Hāpu Connectedness Project - Rengarenga Marae
Marae (meeting place) are unique to Aotearoa New Zealand, but specifically to Māori culture. They embody ancestors and Māori consider them as tāonga (treasures). They are commonly on hapū (sub-tribe) and iwi (tribe) turangawaewae (place to stand) and equally important, they are central to Māori identity. To have a turangawaewae means having a place to stand, to belong and connect to that place. The dilemma for Ngāti Mōtai is that we do not have a marae, a place to stand and as a result, a vital part of our identity is missing.
Based on semi-structured interviews with descendants of Ngāti Mōtai and complemented with historical narratives derived from Treaty settlement documentation, this thesis explores the history of the traditional marae of Ngāti Mōtai, Rengarenga Marae, and its people. In doing so, I intend to contribute to hapū aspirations to collate information about the original marae in order to begin rebuilding our marae and re-establishing our identity as a hapū of Rengarenga Marae.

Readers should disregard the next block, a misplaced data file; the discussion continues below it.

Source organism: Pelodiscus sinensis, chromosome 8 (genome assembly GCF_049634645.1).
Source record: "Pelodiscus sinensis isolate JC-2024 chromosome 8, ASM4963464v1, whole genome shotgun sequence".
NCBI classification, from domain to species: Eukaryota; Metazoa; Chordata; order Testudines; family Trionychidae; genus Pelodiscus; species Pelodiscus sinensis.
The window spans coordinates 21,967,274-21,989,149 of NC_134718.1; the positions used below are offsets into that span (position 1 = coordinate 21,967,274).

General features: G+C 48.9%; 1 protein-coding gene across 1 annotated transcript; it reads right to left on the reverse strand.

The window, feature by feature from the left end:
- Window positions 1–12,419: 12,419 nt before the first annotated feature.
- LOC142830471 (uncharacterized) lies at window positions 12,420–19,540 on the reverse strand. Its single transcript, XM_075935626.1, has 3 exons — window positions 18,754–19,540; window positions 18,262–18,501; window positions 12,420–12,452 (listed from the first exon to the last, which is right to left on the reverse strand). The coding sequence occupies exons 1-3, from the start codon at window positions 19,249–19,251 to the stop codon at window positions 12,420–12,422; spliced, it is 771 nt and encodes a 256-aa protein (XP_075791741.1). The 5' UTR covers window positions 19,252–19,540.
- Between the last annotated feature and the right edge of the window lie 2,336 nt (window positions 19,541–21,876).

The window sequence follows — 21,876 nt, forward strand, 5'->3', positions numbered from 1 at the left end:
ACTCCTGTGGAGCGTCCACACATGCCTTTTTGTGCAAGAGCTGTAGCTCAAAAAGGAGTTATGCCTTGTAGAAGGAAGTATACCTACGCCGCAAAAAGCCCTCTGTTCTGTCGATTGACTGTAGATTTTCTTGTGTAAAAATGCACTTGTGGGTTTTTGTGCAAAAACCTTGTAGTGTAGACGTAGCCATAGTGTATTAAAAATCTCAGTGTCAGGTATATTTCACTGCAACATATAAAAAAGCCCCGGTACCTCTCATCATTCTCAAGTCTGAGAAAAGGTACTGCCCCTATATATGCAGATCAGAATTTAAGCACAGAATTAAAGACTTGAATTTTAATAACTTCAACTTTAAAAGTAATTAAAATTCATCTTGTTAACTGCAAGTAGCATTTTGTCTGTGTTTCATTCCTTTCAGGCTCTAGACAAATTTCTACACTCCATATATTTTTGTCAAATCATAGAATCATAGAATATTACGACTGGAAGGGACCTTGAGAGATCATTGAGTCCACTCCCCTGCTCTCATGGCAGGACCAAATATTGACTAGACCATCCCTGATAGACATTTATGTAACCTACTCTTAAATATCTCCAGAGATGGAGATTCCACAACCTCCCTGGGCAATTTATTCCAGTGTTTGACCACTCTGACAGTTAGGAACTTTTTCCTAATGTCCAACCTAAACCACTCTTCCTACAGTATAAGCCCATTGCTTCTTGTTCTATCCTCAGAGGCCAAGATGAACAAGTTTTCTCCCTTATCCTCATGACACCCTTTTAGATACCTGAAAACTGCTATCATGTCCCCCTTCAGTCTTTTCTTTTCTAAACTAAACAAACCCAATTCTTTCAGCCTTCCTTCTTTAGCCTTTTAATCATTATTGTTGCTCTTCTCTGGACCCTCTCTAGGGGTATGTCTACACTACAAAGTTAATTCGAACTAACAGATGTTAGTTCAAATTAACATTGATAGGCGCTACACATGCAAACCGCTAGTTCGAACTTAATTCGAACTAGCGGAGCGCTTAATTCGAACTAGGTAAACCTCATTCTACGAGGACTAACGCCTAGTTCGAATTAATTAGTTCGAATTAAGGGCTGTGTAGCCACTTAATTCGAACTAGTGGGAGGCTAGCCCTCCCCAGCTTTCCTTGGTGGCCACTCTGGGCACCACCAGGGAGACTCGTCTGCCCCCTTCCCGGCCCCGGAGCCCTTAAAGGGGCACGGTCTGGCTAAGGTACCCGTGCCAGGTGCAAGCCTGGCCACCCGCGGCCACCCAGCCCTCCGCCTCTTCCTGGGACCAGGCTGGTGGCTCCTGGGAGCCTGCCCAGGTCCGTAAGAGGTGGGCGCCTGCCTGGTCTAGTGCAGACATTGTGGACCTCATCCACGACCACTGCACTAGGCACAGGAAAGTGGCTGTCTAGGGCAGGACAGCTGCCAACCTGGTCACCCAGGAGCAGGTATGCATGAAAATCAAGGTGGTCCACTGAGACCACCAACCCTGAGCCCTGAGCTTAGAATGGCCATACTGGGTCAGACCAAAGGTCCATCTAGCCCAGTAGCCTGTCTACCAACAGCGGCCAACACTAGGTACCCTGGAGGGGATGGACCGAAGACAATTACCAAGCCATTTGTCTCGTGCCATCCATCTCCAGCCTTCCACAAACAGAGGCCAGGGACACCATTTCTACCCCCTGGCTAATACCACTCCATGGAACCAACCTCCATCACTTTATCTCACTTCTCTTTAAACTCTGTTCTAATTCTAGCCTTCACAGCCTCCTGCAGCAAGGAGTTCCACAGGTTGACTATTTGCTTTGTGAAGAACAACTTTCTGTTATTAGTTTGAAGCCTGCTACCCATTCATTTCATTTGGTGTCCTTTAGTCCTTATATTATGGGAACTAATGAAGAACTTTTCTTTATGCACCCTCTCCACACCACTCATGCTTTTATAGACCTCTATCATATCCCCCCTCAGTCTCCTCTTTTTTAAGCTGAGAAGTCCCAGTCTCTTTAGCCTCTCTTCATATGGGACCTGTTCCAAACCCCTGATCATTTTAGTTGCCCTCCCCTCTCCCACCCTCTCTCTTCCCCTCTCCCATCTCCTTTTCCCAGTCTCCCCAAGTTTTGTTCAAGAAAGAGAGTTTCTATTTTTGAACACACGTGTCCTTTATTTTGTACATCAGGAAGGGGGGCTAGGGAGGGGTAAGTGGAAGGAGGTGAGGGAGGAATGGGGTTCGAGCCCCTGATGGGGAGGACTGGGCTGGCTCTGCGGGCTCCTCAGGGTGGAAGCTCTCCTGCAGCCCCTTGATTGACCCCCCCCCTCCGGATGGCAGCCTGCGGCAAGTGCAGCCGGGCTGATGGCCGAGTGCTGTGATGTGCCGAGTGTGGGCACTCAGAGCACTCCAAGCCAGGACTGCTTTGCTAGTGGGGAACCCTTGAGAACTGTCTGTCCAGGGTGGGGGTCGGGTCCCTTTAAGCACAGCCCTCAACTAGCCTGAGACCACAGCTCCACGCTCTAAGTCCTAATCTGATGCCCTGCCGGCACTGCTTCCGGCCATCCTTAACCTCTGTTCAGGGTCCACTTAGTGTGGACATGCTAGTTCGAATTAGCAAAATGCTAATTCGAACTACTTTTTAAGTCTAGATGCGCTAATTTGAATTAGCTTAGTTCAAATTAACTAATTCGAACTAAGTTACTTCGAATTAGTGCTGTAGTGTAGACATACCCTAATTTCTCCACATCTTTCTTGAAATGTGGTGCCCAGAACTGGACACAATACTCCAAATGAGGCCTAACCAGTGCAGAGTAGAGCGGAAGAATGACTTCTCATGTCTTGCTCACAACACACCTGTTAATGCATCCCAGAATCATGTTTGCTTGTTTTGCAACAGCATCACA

This research has found that actions of the Crown in the 1880s resulted in Ngāti Mōtai being wrongfully dispossessed of customarily owned land, in particular, Whaiti Kuranui 6C2C West A which contained significant cultural and historic sites, including Rengarenga Marae. The partition of Whaiti Kuranui in the 1880s ultimately led to the alienation of Whaiti Kuranui 6C2C West A and the separation of Ngāti Mōtai from Rengarenga Marae.
Ngāti Mōtai are currently planning the rebuild of the marae, albeit not on the original site but on ancestral Ngāti Mōtai land. The Ngāti Mōtai vision for Rengarenga Marae is “A puna (spring) from which to grow” and encapsulates a foundation stone where the mauri (life force) of the marae is kept safe and warm and will provide a turangawaewae for the generations to come. Whānau (family) and hapū are critical to this transformation.
However, at present, the rebuild is largely uncoordinated. This thesis suggests that by drawing on marae/hapū-based projects from other regions there is scope for increased cohesion and collaboration amongst the hapū in order to develop innovative strategies. The aspirations that we hold for our marae can be achieved by a community-based approach.